New Survey Data Determines Factors that Spark Interest in STEM Careers


New survey finds that class format and available resources play an role in whether a student pursues a STEM career.

A report recently published by the Amgen Foundation and its partner Change the Equation (CTEq), titled “Students on STEM: More Hands-On, Real-World Experiences”, provides findings that are integral in understanding what influences high school students’ decisions to pursue a career in a STEM field. The survey indicates that teachers play a critical role in the career choices their students make: 85% of students surveyed said that a teacher influenced their career path, and 54% described a teacher as being “very influential” in this decision.

These results are paralleled by the findings on classroom influences; 86% felt that a class influenced their career choice, while 56% said they had taken a class that was “very influential” in this respect. It’s clear that both classes and teachers play an important role in the careers students will select.

While the respondents were largely influenced by their classroom experiences, they pointed out that the material of science classes could be presented in a more hands-on way. 81% of the students said they were interested in science, but only thirty-seven percent said they like their science classes “a lot.” They suggested employing a more hands-on approach, especially in biology classes, to create enthusiasm for the subject matter. For instance, the students advised utilizing lab experiments, relevant field trips, applicable real-life biology projects, and virtual experiments to spark a greater scientific interest within the classroom.

Additionally, the respondents remarked that students would be more engaged with the material if they were given some ability to choose the topics discussed in the classroom. By creating an interactive classroom atmosphere and taking into account students’ topic interests, results indicate that it might be possible to increase the number of students pursuing scientific careers.

Lastly, the report found that it is crucial to provide students with the necessary resources in order to spark an interest in scientific careers, but that such tools are not always readily available, particularly for lower income students. To further illustrate this point, 86% of survey respondents said that it would be helpful to know an adult in their field of interest, but only 32% actually know someone who has a career in science. In addition, only 33% of teens surveyed had been involved with a science organization.

These statistics also highlight the necessity of improving lower income students’ access to scientific resources, both at school and within their communities. In particular, the research showed that this group was overall less likely to have a personal connection with someone in their field of interest, a relationship which can be extremely beneficial for students selecting a career.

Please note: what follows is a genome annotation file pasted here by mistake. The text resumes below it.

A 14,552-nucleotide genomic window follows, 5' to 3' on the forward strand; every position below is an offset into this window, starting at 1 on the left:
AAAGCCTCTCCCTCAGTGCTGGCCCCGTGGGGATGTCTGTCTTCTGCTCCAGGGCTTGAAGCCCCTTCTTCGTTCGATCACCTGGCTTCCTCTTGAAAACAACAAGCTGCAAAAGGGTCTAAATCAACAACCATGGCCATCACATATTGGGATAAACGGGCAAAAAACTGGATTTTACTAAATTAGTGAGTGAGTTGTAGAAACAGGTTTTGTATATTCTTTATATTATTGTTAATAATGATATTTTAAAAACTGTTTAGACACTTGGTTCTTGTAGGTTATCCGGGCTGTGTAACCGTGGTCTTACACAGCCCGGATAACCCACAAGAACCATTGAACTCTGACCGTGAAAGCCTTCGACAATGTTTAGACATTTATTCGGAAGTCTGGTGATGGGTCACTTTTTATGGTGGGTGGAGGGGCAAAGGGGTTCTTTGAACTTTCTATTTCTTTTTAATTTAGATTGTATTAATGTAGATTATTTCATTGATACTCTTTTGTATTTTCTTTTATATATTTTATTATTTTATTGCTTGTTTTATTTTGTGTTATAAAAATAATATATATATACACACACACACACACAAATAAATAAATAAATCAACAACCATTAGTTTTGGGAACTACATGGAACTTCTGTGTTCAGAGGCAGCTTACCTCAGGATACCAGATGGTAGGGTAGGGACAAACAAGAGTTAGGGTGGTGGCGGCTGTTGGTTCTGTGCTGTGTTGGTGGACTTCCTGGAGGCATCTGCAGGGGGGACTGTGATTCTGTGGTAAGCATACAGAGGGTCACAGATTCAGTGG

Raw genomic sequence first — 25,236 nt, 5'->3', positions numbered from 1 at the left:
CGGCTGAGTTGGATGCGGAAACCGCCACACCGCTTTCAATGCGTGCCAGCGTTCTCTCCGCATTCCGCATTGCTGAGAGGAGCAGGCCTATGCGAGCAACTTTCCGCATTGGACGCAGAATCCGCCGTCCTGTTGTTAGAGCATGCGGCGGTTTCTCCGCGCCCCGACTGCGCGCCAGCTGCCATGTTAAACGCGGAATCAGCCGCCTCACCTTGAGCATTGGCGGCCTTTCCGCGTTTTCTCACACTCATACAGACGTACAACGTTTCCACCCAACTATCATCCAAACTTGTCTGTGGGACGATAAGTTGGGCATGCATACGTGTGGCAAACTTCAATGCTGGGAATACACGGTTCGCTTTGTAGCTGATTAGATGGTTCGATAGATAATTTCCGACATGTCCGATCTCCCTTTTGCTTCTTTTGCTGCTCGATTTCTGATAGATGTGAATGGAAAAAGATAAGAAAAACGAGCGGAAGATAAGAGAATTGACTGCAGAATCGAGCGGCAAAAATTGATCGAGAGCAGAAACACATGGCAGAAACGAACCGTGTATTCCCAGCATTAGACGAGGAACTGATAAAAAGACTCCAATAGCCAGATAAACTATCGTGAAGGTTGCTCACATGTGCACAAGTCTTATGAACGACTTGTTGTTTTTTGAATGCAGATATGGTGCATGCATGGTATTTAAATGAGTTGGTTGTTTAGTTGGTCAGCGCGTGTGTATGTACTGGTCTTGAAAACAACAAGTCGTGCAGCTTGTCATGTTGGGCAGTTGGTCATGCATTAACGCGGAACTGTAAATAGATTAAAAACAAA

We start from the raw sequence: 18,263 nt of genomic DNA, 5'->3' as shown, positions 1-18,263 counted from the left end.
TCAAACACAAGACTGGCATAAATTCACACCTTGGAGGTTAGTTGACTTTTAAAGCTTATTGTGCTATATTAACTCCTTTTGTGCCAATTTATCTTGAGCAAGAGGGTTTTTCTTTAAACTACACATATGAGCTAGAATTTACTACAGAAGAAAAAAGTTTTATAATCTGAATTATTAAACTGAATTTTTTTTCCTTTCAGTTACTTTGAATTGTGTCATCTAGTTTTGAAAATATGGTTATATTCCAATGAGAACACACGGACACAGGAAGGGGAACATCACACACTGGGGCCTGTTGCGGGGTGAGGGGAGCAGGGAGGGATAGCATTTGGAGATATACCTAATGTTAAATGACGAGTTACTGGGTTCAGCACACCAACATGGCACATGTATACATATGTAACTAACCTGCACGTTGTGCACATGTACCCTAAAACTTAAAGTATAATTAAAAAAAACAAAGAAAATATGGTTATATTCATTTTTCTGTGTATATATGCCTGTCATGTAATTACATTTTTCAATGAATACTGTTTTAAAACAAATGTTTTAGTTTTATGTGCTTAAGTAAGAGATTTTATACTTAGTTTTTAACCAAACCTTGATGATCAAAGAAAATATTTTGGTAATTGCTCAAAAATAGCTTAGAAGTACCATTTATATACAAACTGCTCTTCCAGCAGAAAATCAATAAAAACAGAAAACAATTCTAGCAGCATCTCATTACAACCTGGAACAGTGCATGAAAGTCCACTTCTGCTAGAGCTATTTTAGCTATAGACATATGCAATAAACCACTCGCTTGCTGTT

For example, only 19% said they know someone who works in biology, compared with 25% of higher income students. Furthermore, these students are less likely to be involved with, or even be aware of, the scientific extracurricular opportunities offered, and are also less likely to have access to career-planning resources.

This research is pivotal for understanding what shapes students’ career interests, especially within the STEM field. The Amgen Foundation and CTEq hope that this report can open a discussion concerning the improvement of scientific resources and opportunities for all students. Amgen Foundation President Eduardo Cetlin highlights the importance of this research, remarking that the “Amgen Foundation aims to inspire and prepare the next generation of innovators who will improve lives.” Both organizations are invested in improving the future of scientific education.

Amgen, a leading biopharmaceutical company dedicated to transforming medicine to fight many serious illnesses, continues this initiative through the Amgen Foundation, which hopes to create a passion for science by “investing in and supporting science teachers; and creating hands-on opportunities for students.” Change the Equation advocates a more rigorous STEM curriculum in K-12 classrooms through various policies and programs.

The findings from this survey are aimed at changing the way we look at career development mechanisms for high school students, and igniting a conversation about the ways in which relevant resources can be targeted towards underserviced students. The report indicates that fostering an interest in science early on, and cultivating it through classroom engagement and extracurricular opportunities, could lead to more students having the tools to pursue a career in a STEM field.